Lara’s not exactly lacking in firepower to start off with, with her arsenal of bows, handguns, machine guns, and shotguns that are upgradeable using items found lying around and the loot from kills. This is largely unchanged from the previous title and works just as well here, with experience gained through play contributing to gaining perks that can help create new equipment.


Instead of competitive multiplayer, Rise of the Tomb Raider has a challenge mode entitled Expeditions, which take sections of the campaign and allows you to play through them for points, competing against the high scores set by others. While the majority of modes like Chapter Replay Elite are self explanatory, you also have Remnant Resistance mode, which gives you a selection of objectives to complete ranging from recovering salvage, saving hostages, and killing bears. This mode is a good diversion once you’ve completed the main campaign, if you haven’t had your fill of the game, but the appeal is somewhat limited.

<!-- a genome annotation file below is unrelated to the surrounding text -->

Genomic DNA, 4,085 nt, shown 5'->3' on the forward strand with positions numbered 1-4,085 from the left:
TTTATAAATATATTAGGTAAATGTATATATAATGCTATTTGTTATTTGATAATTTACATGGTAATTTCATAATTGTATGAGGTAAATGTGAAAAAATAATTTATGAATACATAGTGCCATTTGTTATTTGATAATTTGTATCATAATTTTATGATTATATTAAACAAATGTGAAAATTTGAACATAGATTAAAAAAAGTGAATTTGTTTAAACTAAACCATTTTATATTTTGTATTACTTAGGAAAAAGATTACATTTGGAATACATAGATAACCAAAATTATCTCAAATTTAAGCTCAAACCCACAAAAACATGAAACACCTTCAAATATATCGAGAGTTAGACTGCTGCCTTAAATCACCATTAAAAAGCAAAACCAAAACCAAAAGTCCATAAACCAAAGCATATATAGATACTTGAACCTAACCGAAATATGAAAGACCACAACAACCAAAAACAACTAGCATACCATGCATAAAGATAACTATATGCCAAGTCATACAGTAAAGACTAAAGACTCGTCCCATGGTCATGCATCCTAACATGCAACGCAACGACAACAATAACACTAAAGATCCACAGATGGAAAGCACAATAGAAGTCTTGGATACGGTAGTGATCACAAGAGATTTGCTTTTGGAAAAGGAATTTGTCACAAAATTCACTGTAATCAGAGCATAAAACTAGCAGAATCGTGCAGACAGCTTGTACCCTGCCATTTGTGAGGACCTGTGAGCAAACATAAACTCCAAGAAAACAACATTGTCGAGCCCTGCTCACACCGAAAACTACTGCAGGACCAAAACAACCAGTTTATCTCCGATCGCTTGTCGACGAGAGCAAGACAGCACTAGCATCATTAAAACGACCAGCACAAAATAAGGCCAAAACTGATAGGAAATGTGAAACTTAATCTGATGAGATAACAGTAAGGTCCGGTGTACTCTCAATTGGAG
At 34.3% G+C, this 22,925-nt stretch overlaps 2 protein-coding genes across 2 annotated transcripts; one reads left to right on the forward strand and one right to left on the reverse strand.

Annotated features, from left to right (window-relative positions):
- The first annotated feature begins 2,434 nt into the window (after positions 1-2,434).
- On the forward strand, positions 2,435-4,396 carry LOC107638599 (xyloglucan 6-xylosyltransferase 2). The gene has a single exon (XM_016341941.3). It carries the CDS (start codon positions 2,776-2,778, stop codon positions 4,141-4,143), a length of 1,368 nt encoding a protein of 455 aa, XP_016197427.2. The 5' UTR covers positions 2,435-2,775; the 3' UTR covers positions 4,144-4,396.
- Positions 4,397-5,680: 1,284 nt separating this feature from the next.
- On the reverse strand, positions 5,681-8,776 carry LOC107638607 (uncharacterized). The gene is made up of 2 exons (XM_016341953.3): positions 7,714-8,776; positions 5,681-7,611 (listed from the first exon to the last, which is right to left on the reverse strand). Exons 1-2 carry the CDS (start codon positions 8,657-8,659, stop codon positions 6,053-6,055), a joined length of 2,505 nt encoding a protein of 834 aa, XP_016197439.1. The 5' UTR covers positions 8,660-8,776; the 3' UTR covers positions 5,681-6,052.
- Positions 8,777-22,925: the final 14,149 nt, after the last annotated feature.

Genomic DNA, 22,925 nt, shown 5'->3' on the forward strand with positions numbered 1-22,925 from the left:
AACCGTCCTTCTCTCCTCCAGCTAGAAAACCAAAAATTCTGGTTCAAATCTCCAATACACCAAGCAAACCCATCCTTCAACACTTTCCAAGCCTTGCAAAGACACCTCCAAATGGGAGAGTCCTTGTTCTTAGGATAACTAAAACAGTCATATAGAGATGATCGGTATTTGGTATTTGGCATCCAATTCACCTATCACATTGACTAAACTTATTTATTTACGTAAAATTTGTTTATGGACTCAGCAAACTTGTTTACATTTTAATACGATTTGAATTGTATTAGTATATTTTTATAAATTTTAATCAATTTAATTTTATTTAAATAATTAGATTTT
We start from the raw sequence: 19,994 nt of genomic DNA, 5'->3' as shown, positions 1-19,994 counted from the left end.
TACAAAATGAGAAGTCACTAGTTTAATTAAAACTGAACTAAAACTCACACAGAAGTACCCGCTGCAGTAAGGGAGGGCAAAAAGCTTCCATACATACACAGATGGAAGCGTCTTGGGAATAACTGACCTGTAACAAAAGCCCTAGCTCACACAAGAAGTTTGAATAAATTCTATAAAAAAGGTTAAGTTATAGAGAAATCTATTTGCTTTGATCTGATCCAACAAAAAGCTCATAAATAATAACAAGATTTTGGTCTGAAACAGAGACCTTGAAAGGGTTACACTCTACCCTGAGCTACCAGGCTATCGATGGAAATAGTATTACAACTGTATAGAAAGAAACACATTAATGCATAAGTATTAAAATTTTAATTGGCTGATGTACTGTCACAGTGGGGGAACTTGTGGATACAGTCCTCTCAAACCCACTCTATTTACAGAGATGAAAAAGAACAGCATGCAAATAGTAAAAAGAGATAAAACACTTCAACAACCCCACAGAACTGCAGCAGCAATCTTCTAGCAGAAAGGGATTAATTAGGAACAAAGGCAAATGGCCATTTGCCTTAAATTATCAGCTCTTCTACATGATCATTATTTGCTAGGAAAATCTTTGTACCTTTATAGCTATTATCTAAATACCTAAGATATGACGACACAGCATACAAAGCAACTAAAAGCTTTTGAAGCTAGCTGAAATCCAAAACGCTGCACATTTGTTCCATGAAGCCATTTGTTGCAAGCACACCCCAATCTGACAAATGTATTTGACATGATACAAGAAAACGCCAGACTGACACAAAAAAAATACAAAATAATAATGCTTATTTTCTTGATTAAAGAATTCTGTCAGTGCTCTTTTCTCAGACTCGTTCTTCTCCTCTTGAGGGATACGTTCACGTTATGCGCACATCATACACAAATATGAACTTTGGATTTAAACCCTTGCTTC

You can tweak the challenges to your whim, and this is where cards come in. Progress in the campaign and various modes unlocks booster packs of cards, with more gear, mission objectives for Remnant Resistance, and other goodies within. One flagrant design choice in Rise of the Tomb Raider is how its microtransactions work. Players are able to buy booster packs of multipliers and “cheats” for use using either in-game or real money. It’s not as bad as Dead Space 3, for example, but the amount of in-game currency required to unlock boosters is relatively high, and acts as a potential barrier for people to get the most out of these extra game modes.

What’s Good:

  • Phenomenal performances and striking visuals.